Let’s put down the Primary candidate battering rams for a second and think about the opportunity this Election Year holds for us PR pros. The next 12+ months will be largely wall-to-wall election coverage, so how do you keep your brands or clients’ brands in the news cycle in a positive way with the abounding political coverage.
When communications pros plan for their clients, they always look to plan for both the expected and unexpected. There is art and science in crafting approaches that are relevant, responsible and rewarding in both proactive and reactive programming. Nailing the reactive work can be thrilling, but when the team has predicted what will be leading conversation and your brand is sitting ready to be part of it authentically, well that’s magical.
Elections and politics are dicey subject matter, for sure. Working a brand message into that fray is not for the faint of heart. There are very few corporate or consumer brands that would ever overtly align with one party or one candidate over another. Sure, they may have vested political or public affairs interests and positions, but choosing a side publicly would be market-share suicide. Brands need to appear non-partisan in nearly every way.
Over the years, several brands have stepped up nicely to the election-year coverage. These brands have deftly entered the fray by not supporting a candidate but instead hitching a ride on the race.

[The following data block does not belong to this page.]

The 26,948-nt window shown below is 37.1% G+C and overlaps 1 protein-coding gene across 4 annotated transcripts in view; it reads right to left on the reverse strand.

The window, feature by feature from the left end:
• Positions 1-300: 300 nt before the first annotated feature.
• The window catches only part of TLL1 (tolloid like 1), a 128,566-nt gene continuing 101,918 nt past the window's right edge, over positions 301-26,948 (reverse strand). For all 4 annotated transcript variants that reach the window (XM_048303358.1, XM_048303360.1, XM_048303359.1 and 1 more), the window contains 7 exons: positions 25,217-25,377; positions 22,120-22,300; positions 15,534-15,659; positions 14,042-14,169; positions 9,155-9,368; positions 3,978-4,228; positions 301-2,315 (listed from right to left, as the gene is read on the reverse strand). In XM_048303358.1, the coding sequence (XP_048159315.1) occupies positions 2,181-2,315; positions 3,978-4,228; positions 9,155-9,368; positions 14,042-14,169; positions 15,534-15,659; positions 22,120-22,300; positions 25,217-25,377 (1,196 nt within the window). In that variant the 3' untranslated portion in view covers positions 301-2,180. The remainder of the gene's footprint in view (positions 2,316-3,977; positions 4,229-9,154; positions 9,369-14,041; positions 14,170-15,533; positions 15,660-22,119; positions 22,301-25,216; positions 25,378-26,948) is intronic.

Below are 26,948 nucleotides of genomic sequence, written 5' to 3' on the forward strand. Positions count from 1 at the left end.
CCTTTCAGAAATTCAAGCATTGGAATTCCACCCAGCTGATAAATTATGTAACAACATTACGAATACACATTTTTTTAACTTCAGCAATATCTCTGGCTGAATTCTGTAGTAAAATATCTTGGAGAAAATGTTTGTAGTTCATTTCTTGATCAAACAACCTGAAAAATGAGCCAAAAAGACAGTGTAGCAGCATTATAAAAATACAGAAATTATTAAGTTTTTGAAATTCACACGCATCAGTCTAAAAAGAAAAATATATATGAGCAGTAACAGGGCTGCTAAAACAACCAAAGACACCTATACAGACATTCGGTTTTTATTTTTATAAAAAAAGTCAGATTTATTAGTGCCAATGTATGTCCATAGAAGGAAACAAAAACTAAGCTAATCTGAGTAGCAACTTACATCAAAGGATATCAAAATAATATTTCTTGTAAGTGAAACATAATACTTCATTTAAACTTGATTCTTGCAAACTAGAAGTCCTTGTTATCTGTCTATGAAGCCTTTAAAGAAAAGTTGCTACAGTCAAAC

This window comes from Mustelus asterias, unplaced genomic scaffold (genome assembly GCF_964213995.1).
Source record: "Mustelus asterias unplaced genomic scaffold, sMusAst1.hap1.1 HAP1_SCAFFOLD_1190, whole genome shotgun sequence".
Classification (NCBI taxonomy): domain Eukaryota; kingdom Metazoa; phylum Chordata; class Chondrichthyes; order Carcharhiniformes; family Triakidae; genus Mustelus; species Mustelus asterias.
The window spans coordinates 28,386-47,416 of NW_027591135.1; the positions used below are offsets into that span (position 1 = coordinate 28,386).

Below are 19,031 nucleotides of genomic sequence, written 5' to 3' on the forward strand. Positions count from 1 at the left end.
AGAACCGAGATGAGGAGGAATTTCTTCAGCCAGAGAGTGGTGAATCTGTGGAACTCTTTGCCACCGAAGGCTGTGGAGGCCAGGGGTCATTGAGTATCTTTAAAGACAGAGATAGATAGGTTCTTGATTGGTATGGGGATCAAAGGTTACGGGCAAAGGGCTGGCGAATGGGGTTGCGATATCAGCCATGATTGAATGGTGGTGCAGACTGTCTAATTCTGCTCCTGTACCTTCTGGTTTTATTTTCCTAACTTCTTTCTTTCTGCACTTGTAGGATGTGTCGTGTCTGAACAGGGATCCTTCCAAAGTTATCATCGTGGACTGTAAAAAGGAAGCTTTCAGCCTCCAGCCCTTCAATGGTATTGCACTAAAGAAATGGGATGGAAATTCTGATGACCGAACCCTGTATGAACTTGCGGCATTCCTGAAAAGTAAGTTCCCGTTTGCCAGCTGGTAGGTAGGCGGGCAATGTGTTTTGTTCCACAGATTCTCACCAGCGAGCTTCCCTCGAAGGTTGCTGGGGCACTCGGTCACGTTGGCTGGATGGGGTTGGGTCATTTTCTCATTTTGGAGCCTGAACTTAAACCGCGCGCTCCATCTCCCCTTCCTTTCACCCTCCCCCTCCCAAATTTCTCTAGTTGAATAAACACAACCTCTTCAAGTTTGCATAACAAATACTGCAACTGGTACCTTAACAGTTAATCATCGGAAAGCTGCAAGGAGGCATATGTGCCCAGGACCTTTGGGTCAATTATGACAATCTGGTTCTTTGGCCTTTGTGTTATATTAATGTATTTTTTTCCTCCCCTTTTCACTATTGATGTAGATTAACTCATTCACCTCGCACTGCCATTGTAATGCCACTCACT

The 7-Eleven brand has played in the election in years past. In a nod to straw-polling, 7-Eleven counted their consumers’ selections of red or blue cups at the Slurpee machine. Other brands that have played well in news-cycle conversations have been Tide, Oreo, Duracell and of course the irreverent fast food chains Taco Bell and Jack In the Box.
A clever program Citizen created years ago captured the minds and arm-pits of the press corps on the arduous campaign trail. We leveraged that group of hard working journalists to help launch Dockers sweat-protection technology garments. Cleverly themed “Don’t Sweat the Election,” the effort leveraged iconic images of candidates sweating during stump speeches and appearances. Nixon and his ill-fated debate against JFK during the first televised debate in history and George W. Bush from his campaign trail are just two examples of how heated the campaign trail can get. Dockers announced it was the “Unofficial Sponsor” of that year’s elections and seeded clothing (and product messaging) to the press corps to help keep them dry during their campaign coverage. It worked; the effort got Dockers out of retail trades and pages and right into the mainstream of national publicity and conversation.
Not every brand will have the head, heart or the stomach to make a program work during an election year. But in this era of always-on, consumer-powered conversation, I firmly believe more brands should at least give it a try. Why let all that conversation and media coverage fly over without trying to be a small, funny, poignant, irreverent or even provocative part of it?
My message to clients: Don’t let this campaign year – full of opportunities — pass you by, or worse, don’t let your competitors beat you to this conversation.
My message to agencies: Consider this your brief.